When he wakes up in the eastern United States, XIII doesn’t remember who he is.
The only hints? The number XIII tattooed on his arm and the picture of himself with a woman.
Created by Jean Van Hamme and William Vance, this thrilling Belgian comic (and now TV series) is dedicated to XIII’s quest for the mysterious truth.
After the murder of his father Nerio, Largo becomes the head of the gigantic W group and discoverers the corrupted world of finance.
Each story is published as two separate volumes.
In the first one, Largo usually faces an impending disaster as someone tries to steal control of his company from him, in the second, Largo solves the problem and eliminate his opponent, temporarily, at least.
Written Philippe Francq and Jean Van Hamme, this series of comics will make you hold your breath while you wonder what’s about to happen.
Mixing Norse mythology, Atlantean fantasy and science fiction this Belgian fantasy comic book by Jean Van Hamme and graphic artist Grzegorz Rosiński is one of the most popular of the genre.
After the crash of his spaceship on earth, Thorgal is raised by Vikings who despise him for his morality and lack of parents.
As if that wasn’t enough, Thorgal and Aaricia, daughter of the King of the Vikings of the North clearly like each other.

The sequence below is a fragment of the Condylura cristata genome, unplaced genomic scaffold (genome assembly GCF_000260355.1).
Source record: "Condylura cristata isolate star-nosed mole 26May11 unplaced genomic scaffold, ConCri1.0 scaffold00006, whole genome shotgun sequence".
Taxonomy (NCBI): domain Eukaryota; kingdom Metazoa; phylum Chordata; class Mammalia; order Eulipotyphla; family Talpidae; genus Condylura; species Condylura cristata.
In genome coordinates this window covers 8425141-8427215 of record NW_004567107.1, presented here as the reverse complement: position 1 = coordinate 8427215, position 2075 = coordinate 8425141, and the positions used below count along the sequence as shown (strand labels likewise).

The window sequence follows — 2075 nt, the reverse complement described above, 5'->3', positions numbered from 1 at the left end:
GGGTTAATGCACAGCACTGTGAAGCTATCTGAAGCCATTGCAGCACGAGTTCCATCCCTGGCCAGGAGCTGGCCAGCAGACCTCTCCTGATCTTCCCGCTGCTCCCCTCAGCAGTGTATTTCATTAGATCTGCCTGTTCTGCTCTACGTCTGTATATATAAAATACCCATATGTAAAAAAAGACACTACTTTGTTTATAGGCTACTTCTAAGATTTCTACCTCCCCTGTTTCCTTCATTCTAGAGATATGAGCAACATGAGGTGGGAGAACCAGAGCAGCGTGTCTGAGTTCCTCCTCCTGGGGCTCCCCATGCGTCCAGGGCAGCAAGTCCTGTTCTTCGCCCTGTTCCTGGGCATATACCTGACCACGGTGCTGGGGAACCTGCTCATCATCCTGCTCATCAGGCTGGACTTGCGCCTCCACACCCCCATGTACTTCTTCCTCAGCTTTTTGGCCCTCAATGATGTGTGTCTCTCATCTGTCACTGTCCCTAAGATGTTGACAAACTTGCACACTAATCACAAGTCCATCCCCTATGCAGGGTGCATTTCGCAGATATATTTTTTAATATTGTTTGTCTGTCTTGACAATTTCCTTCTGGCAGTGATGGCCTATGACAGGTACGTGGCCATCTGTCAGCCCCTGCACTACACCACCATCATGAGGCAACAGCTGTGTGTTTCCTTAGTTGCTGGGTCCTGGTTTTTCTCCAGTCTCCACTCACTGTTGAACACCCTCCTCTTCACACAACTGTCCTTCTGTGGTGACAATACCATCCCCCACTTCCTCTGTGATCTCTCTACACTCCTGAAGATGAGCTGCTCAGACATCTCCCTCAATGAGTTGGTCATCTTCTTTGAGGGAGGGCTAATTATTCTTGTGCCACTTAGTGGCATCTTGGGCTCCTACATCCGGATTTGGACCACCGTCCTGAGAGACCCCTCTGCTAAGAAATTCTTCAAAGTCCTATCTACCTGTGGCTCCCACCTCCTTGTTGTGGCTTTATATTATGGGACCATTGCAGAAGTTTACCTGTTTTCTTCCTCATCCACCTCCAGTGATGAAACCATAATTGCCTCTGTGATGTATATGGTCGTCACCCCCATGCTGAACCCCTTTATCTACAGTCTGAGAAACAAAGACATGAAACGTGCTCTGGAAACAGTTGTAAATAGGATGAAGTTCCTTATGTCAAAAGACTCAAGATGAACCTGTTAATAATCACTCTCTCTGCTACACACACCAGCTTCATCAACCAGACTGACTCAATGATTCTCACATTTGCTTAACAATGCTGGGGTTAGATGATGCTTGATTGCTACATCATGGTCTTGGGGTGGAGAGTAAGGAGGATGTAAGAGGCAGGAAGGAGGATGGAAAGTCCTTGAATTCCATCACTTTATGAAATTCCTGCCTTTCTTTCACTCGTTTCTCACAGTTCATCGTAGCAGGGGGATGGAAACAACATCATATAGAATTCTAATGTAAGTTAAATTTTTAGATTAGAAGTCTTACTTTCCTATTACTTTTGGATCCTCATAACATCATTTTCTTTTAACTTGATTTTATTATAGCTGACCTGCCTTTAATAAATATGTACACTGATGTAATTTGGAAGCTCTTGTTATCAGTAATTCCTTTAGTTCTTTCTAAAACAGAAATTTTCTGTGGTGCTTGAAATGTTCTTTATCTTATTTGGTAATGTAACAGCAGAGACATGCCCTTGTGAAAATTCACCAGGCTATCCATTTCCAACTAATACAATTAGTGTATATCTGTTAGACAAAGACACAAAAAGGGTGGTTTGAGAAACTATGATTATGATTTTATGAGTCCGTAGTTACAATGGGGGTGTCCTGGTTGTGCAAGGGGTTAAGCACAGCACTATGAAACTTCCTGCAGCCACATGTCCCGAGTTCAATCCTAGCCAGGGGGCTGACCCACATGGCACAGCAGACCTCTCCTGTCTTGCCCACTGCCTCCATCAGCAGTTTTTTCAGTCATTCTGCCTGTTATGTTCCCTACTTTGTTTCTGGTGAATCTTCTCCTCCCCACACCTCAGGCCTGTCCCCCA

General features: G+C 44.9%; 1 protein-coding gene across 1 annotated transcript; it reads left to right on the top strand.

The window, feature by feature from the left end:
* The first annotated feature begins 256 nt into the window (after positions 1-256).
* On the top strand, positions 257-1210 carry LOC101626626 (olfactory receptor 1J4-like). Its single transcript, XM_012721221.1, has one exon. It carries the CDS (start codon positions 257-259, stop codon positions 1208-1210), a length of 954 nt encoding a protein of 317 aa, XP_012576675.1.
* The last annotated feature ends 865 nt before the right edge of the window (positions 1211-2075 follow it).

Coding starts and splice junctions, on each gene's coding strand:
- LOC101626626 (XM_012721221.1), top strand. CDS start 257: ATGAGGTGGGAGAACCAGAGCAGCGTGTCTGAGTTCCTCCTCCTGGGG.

Lanfeust de troy
Walking on water, teleportation, turning water into ice; these are only a few of the unique powers the humans of Troy have in this French comic series written by Christophe Arleston and drawn by Didier Tarquin.
Lanfeust’s power, melting metal just by looking at it, makes him the ideal blacksmith, but his life suddenly changes when he touches a mythical sword and discovers he now has all the powers of Troy at his disposal.
Curious to learn more about his power, Lanfeust undertakes a dangerous journey to the University of Magic in Eckmü.
Named after the ancient capital of the Persian Empire, Persepolis is a French comic like no other.
Written as an autobiography by Marjane Satrapi, the series shows her growing up in Iran during and after the Islamic revolution.
The story serves as a fascinating history lesson dedicated to a country many know too little.
No article dedicated to French comics would be complete without a mention of Boulet, one of the first French cartoonists to publish a webcomic.
Boulet takes ordinary situations and turns them into extaordinary comics you’ll enjoy reading both in French and in English.
Yes, you read that right, Boulet’s comics are available on his website both in French and in English.
Add to that a hint of nostalgia and lots of references to old video games and you get the ideal comics for French learners.
Over to you
What’s your favorite French comic book?
Cover image source: Nationaal Archief